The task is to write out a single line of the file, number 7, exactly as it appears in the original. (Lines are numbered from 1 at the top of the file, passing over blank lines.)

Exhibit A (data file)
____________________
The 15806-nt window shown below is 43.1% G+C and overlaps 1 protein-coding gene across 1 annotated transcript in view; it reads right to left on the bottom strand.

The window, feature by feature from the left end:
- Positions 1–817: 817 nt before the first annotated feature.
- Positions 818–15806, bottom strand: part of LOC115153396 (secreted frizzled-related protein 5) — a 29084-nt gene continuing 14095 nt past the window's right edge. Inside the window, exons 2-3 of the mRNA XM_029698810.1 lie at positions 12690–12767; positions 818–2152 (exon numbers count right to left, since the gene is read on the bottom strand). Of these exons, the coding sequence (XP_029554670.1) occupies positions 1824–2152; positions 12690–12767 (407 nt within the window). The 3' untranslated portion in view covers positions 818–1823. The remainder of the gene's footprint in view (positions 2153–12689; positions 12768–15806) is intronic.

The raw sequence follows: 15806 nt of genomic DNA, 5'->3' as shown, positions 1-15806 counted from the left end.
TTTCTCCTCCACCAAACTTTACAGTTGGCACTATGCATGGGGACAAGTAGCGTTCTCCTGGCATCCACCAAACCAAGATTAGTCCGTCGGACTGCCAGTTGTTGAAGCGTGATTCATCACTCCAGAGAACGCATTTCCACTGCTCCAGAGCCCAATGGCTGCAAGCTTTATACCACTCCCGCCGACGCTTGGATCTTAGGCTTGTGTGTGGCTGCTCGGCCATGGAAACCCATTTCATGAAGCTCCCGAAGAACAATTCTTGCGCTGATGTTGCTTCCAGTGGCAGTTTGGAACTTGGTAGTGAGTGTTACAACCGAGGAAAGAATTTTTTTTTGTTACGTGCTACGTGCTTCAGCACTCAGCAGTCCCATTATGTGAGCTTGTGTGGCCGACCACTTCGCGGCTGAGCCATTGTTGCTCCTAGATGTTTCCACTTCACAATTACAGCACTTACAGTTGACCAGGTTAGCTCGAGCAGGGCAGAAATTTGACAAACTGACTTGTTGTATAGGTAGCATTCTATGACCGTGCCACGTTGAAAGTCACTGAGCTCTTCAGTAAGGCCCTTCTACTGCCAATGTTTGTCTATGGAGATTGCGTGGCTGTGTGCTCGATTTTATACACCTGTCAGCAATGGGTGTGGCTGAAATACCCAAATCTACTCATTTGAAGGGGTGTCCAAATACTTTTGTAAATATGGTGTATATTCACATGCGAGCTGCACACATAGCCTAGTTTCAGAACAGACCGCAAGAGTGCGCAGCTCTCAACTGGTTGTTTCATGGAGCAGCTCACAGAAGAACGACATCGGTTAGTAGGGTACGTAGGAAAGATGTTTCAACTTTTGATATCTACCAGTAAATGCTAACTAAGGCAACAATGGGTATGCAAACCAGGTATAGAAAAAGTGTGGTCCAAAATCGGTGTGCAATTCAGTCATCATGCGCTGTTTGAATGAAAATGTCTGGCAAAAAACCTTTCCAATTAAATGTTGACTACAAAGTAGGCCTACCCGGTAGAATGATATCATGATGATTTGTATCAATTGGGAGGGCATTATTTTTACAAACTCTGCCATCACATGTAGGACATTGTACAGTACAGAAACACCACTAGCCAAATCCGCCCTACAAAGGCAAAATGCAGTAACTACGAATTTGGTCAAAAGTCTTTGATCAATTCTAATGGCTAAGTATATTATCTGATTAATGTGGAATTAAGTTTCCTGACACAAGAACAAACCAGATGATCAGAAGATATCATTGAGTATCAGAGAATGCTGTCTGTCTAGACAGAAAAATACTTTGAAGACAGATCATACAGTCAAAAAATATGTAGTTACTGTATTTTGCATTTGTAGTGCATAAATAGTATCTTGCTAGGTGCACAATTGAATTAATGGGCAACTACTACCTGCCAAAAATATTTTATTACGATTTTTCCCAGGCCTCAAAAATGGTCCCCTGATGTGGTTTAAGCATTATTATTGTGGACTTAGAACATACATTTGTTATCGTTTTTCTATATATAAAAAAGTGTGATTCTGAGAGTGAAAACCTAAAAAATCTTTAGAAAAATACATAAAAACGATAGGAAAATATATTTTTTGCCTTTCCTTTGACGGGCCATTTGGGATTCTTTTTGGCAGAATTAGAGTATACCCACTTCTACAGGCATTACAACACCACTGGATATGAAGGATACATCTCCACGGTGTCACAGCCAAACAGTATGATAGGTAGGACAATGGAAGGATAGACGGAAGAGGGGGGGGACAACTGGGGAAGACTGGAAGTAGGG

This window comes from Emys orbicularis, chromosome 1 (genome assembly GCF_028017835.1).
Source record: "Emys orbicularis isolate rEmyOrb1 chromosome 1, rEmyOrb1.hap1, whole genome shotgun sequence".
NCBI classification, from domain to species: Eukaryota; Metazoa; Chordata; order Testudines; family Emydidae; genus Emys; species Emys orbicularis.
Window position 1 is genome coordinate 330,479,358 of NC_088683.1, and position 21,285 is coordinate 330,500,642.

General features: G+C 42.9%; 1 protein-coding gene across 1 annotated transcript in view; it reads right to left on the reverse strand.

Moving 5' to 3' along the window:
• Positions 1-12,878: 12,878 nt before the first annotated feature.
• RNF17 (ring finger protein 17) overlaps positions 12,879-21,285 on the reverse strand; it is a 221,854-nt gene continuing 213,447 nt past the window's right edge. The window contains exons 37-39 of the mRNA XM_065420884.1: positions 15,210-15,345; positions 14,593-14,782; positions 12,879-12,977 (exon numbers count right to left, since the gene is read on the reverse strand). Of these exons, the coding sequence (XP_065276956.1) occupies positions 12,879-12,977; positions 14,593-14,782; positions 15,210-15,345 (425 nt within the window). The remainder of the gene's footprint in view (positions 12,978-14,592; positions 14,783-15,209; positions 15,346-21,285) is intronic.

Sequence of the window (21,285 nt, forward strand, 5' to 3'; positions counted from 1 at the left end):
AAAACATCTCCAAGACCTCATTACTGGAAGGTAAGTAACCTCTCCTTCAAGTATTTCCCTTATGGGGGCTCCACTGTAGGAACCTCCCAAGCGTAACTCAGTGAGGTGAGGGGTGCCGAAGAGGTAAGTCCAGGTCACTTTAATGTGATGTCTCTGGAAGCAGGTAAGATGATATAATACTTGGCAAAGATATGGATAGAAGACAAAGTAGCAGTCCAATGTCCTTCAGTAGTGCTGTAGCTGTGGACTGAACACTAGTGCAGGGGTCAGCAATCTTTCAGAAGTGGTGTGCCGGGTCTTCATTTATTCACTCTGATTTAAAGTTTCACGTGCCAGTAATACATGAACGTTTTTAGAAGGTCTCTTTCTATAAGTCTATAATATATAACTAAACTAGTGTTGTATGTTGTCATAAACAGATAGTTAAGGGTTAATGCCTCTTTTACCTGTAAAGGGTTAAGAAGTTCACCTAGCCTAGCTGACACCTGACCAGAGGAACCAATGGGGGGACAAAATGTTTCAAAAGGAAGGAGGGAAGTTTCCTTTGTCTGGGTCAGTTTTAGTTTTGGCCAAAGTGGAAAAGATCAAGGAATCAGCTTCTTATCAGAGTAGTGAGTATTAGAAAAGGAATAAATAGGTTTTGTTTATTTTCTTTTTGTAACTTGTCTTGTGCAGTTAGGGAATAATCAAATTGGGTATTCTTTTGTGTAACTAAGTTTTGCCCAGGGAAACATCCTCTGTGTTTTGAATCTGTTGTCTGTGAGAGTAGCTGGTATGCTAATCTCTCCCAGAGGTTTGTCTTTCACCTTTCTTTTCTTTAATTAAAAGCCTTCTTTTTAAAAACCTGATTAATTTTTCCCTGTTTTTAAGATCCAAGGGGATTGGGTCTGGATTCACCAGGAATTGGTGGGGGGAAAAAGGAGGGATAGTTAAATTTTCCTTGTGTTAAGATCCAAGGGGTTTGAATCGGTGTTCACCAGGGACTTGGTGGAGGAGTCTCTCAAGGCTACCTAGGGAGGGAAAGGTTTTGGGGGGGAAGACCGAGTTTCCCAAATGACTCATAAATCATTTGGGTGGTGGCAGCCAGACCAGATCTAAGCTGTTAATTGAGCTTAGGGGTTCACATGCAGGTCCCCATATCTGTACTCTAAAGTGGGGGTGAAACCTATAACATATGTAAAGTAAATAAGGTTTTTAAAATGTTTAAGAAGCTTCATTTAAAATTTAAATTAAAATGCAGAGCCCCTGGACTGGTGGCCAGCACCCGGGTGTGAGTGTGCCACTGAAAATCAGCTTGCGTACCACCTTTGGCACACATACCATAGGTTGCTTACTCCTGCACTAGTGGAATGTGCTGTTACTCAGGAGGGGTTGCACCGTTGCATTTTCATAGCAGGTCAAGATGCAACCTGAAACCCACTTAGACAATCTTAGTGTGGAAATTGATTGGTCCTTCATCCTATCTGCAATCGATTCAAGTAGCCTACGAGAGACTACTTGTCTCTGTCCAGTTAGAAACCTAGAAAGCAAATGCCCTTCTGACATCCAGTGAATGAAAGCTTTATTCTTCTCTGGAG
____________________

This window comes from Emys orbicularis, chromosome 1 (genome assembly GCF_028017835.1).